NATIONAL | summer 2003
Protest moves from greens to the green stuff
It made a huge media splash, but the April protest against the Masters golf tournament at Augusta National in South Carolina did not convince Hootie Johnson and his minions to allow women members into their elite, all-male club. So Martha Burk and the National Council of Women's Organizations decided to hit the club's members where it really hurts: their wallets.
"We will no longer bother to rebut August National's paid media consultant or its chairman in defending their flagrant sex discrimination," says Burk, whose alliance represents 160 organizations. "We turn now to the stakeholders, those corporate CEOs who have the power as members."
The Augusta campaign has always been less about golf and more about exposing the hypocrisy of corporations whose CEOs wheel-and-deal on the course and in the no-women allowed clubrooms. If women can't join such clubs, they're de facto barred from the inner circles of business where crucial decisions affecting women's lives are sealed.
Pig on course: women club Augusta for sexism (Photo: Jenny Warburg)
"The deals that are made on that golf course affect the low pay of secretaries and the lack of paid family and medical leave and subsidized child care in this country," says Eleanor Smeal, president of the Feminist Majority Foundation.
Burk and her supporters will now focus a spotlight on companies that condone August-style sex discrimination. First up: investement firms that recommend stock in companies whose CEO or top executives hold memberships at Augusta, and public pension funds holding such stocks. Stockholders resolutions will call on CEOs to divest themselves of certain club memberships. Already, stockholders at a Citicorp based board meeting have asked CEO Sanford Weill to drop his Augusta
membership (which he hadn't yet at press time). Congress will be pressed to introduce new tax legislation making it illegal to deduct membership dues and entertainment expenses for clubs that discriminate on the basis of sex.
Finally, a public education campaign will inform consumers which companies hae CEOs with membreships at Augusta and similar clubs. "We want to hear Coca Cola defend its position. We want to hear Citigroup defend its position," says Smeal. "We want all those men at Augusta who are fathers to tell their daughters why they are not good enough to be members."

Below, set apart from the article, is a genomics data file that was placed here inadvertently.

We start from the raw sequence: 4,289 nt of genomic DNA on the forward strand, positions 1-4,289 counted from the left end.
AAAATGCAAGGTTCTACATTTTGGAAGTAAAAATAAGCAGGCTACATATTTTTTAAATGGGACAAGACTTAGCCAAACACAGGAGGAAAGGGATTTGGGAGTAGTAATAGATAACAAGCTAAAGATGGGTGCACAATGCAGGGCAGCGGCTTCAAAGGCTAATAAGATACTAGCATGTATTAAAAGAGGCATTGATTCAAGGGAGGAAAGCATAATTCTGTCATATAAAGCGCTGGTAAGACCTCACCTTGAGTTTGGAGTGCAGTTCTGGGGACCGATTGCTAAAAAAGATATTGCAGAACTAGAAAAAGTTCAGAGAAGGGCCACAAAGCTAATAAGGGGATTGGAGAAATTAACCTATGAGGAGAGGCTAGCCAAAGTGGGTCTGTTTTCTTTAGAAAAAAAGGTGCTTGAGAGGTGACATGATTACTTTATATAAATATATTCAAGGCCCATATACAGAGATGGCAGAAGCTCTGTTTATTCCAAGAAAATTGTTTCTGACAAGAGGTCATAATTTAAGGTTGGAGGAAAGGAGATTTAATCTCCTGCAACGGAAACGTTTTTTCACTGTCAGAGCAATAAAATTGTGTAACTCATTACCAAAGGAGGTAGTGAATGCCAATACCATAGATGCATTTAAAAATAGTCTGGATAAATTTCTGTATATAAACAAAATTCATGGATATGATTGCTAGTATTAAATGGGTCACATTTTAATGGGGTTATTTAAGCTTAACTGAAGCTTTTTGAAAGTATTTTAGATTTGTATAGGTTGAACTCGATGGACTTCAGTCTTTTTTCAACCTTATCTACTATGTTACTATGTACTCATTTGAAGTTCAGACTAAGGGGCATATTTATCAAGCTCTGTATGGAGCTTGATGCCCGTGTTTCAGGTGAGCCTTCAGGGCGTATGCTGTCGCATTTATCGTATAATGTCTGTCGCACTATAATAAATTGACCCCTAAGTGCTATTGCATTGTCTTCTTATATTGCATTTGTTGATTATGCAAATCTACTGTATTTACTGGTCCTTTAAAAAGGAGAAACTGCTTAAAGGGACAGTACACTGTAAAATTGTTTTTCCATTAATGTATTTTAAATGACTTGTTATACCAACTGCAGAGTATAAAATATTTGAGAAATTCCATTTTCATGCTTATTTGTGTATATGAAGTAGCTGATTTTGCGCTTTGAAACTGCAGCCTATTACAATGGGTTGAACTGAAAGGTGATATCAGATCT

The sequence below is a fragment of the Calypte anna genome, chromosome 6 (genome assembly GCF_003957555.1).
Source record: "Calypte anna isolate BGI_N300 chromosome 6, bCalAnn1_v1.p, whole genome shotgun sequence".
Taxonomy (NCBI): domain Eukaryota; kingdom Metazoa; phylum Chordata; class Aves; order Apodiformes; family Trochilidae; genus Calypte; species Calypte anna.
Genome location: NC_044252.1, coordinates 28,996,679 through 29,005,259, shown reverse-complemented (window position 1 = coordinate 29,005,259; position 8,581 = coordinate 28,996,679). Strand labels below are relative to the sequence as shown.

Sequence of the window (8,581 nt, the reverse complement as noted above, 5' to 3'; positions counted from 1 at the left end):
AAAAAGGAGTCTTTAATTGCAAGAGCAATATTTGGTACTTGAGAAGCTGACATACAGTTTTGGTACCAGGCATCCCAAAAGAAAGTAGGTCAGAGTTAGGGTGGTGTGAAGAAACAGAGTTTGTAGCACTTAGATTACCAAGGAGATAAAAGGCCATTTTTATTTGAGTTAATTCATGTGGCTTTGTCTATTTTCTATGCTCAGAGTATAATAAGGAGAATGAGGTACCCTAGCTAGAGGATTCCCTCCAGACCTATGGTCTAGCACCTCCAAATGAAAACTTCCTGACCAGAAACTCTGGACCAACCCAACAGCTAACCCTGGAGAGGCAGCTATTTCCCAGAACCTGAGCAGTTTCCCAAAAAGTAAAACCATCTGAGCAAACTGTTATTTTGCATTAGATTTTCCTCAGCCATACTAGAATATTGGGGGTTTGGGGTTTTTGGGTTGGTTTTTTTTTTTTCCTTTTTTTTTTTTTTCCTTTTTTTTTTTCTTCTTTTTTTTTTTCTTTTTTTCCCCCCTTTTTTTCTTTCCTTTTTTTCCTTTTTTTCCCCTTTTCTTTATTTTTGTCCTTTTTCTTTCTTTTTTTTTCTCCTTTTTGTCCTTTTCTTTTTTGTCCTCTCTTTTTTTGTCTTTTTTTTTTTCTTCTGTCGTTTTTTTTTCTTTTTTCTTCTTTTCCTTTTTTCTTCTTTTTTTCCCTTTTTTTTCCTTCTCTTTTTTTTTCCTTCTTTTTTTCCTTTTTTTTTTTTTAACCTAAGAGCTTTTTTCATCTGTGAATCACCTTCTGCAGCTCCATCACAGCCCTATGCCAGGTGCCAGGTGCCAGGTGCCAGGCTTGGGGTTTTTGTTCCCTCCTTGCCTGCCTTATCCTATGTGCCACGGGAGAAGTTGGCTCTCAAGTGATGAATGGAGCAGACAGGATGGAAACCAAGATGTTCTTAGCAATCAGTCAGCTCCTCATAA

Augusta National's roster includes the heads and board members of high-profile government contracters such as IBM, Motorola, General Electric, and Iraq-rebuilding Bechtel. Leading financial institutions, including Bank of America, American Express, Citigroup, and Predential Financial, are also well-represented, as are CEOs from corporations that produce everday consumer products: Coca-Cola, Microsoft, Coors, Ford, Exxonmobile, AT&T and Berkshire Hathaway (parent company of Benjamin Moore Paints, GEICO and Dairy Queen).
"Tax dollars fill their coffers, and some of those dollars most surely wind their way into Augusta National through dues reimbursement, travel expenses, lavish entertainment expeditures," says Burk. "Yet these corporate titans maintain membership in a club that shuts out half of the taxpayers that foot the bill."
Despite efforts to discredit protesters and demean Burk's campaign, the fact is that the Masters tournament was broadcast on CBS without commercial sponsorship. The topic was on the lips and minds of everyone vaugely aware of professional golf. Maybe even African-Asian-American golfer Tiger Woods-- a two-time Master's champ who refused to take a
principled stand against the club's policies-- was adversely affected by the hoopla: He finished 16th.
Augusta's intransigence about accepting women members has already sparked Congressional attention. Congresswoman Carolyn Maloney (D-N.Y.) who joined Burk and the Feminist Majority Foundation-- along with NOW, the Atlanta Women's Foundation, the Rainbow/PUSH Coalition, the National Congress for Black Women and others at the Augusta rally in April-- has introduced a bill urging members of Congress and executive branch appointees not to patronize clubs that discriminate on the basis of race or sex.